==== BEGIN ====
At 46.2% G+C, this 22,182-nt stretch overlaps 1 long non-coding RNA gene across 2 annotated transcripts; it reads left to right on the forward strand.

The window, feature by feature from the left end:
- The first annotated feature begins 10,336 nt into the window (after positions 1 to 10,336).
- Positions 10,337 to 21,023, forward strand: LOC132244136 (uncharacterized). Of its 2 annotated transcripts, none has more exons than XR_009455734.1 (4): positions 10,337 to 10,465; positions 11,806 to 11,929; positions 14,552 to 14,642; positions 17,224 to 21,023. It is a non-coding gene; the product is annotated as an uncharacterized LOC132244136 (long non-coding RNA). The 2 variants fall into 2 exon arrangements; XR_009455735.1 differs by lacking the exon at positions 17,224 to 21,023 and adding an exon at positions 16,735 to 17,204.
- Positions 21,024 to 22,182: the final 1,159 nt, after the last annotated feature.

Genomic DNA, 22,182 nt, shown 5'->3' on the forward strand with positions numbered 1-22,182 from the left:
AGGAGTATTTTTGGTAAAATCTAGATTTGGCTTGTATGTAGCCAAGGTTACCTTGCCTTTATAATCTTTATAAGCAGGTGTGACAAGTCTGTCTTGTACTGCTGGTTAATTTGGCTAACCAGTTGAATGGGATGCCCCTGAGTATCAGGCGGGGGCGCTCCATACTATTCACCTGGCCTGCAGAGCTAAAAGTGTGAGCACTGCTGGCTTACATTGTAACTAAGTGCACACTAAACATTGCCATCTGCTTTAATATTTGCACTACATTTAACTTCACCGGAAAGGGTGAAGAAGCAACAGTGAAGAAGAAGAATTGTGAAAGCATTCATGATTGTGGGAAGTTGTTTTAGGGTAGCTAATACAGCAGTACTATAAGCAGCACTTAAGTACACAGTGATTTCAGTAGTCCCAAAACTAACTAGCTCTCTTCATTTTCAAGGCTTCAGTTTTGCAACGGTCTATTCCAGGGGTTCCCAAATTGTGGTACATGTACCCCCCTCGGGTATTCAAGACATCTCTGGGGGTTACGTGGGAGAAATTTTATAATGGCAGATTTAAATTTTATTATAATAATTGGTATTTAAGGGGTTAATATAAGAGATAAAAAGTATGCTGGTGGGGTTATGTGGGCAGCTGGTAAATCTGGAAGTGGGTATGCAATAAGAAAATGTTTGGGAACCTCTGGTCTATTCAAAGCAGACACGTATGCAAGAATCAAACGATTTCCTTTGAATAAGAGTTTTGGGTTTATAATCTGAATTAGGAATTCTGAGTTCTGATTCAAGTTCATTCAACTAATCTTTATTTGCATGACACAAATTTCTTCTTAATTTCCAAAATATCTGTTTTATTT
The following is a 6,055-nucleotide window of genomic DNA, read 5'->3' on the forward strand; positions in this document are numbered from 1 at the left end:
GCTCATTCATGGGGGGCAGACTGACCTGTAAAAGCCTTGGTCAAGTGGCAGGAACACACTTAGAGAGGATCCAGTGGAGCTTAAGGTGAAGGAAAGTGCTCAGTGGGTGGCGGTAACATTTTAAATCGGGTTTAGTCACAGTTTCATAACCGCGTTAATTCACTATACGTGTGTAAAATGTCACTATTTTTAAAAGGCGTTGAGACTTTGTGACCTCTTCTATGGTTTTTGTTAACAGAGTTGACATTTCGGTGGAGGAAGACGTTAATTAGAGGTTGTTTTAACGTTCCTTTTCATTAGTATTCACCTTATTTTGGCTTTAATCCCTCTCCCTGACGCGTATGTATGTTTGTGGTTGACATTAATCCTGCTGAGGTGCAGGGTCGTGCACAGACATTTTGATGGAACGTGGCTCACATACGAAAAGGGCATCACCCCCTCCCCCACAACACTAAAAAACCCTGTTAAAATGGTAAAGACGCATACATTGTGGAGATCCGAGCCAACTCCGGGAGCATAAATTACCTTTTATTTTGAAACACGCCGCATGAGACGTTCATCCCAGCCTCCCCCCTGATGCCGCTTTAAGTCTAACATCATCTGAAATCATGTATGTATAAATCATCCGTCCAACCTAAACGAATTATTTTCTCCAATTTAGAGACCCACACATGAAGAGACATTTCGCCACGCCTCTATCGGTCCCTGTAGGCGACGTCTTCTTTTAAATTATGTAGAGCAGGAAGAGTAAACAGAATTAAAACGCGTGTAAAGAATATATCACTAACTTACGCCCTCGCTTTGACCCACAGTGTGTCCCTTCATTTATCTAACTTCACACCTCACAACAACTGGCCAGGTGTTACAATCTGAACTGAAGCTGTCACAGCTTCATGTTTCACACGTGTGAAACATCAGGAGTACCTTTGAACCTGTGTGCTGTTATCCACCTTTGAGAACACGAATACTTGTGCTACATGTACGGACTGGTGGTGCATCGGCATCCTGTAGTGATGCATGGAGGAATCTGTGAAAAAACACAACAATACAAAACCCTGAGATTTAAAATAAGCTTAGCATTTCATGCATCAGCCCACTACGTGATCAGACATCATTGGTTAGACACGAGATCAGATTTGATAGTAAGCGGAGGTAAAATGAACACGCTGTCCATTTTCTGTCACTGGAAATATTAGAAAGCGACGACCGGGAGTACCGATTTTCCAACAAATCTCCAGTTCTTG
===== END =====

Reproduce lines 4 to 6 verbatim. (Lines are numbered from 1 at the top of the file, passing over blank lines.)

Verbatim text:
- Positions 10,337 to 21,023, forward strand: LOC132244136 (uncharacterized). Of its 2 annotated transcripts, none has more exons than XR_009455734.1 (4): positions 10,337 to 10,465; positions 11,806 to 11,929; positions 14,552 to 14,642; positions 17,224 to 21,023. It is a non-coding gene; the product is annotated as an uncharacterized LOC132244136 (long non-coding RNA). The 2 variants fall into 2 exon arrangements; XR_009455735.1 differs by lacking the exon at positions 17,224 to 21,023 and adding an exon at positions 16,735 to 17,204.
- Positions 21,024 to 22,182: the final 1,159 nt, after the last annotated feature.

Genomic DNA, 22,182 nt, shown 5'->3' on the forward strand with positions numbered 1-22,182 from the left: